Picking a strategy for your small business credit cards — The Points Guy
Many of the credit card offers that appear on the website are from credit card companies from which ThePointsGuy.com receives compensation. This compensation may impact how and where products appear on this site (including, for example, the order in which they appear). This site does not include all credit card companies or all available credit card offers. Please view our advertising policy page for more information.
Editorial Note: Opinions expressed here are the author’s alone, not those of any bank, credit card issuer, airlines or hotel chain, and have not been reviewed, approved or otherwise endorsed by any of these entities.
It’s no secret that Naomi Osaka’s results on hard courts are superior to her results on other surfaces but the former world No.1 has a plan to up her game on clay this campaign and it involves a secret tip she picked up from none other than the ‘King of Clay’ Rafael Nadal.
In the build-up to this week’s Madrid Open, Osaka spent some time training on the red dirt in Mallorca and is keen to debut some new parts of her game when she kicks off her clay-court season in the Spanish capital.
Raducanu making plans to challenge the best after ‘tough’ split from coach
5 HOURS AGO
In Miami earlier this month, Osaka said she will be watching “a lot of Nadal videos to see how he moves” on clay, and it seems the Japanese star is ready to showcase some new tricks after doing her homework and closely studying the 13-time Roland Garros champion.
“I changed a couple of things, I think you guys will be able to tell when I play, I don’t want to spoil the surprise. I would say I did change a couple of things to suit myself more for clay,” Osaka said on Wednesday.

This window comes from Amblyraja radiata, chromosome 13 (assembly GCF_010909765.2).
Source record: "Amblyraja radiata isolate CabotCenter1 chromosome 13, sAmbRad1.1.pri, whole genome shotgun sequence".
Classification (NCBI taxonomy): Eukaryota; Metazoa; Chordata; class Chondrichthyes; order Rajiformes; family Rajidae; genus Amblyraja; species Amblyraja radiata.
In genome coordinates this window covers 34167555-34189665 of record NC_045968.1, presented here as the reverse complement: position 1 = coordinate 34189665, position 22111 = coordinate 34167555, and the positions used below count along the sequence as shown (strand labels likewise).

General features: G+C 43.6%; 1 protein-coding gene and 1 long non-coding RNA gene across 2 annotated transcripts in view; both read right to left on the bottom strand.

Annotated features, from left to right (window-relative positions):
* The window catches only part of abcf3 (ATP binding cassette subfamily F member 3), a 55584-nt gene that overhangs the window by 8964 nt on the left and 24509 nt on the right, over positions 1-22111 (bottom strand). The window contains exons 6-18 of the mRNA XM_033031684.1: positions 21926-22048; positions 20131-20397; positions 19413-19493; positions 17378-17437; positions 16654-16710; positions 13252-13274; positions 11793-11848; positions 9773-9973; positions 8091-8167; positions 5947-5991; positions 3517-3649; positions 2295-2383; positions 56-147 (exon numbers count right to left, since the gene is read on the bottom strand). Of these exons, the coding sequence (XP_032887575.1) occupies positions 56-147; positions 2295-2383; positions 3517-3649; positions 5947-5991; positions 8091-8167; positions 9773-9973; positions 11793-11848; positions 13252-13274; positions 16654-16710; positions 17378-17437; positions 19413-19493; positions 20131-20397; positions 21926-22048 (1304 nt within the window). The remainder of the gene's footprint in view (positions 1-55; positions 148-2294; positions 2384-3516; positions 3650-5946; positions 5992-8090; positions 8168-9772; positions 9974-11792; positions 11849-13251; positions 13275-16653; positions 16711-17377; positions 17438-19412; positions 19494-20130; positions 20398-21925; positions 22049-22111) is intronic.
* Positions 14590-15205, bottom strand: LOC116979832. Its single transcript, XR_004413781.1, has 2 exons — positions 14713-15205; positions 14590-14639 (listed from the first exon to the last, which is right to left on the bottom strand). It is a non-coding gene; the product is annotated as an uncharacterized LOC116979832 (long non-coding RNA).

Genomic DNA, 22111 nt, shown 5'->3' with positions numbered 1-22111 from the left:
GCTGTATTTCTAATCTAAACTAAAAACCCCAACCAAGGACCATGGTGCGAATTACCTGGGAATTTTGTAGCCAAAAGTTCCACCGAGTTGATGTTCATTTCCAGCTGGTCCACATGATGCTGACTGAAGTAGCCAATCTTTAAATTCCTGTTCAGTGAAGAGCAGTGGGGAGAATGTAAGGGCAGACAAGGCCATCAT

“Yes, I think I stole one of the things that he did and I’ve been practicing it recently,” she added, referring to Nadal.
“It’ll either go really good or really bad. There’s like no in between. But I think as I’ve been doing it, it’s been going pretty well.”
Osaka, a four-time major winner, considers herself a student of the game and says she plans on utilising her time at tournaments by following player practices.
“Honestly I’ve been wanting to watch the really good clay-court players practice because I feel like I’m the type of person that learns really fast if I see it up close and honestly it’s a bit of a waste to have all these really good professional tennis players and not watch them,” said the 24-year-old.
Naomi Osaka à Madrid en 2022
Image credit: Getty Images
“I’ve kind of wanted to see (Carlos) Alcaraz, so it’d be cool to watch everyone practice.”
One journalist joked that maybe Osaka will start playing left-handed like Nadal.
“Imagine?” she said with a laugh.
“I’ve actually been warming up kind of left-handed but I don’t think that’s a skill that’s going to show itself anytime soon.”
Iga the superhero?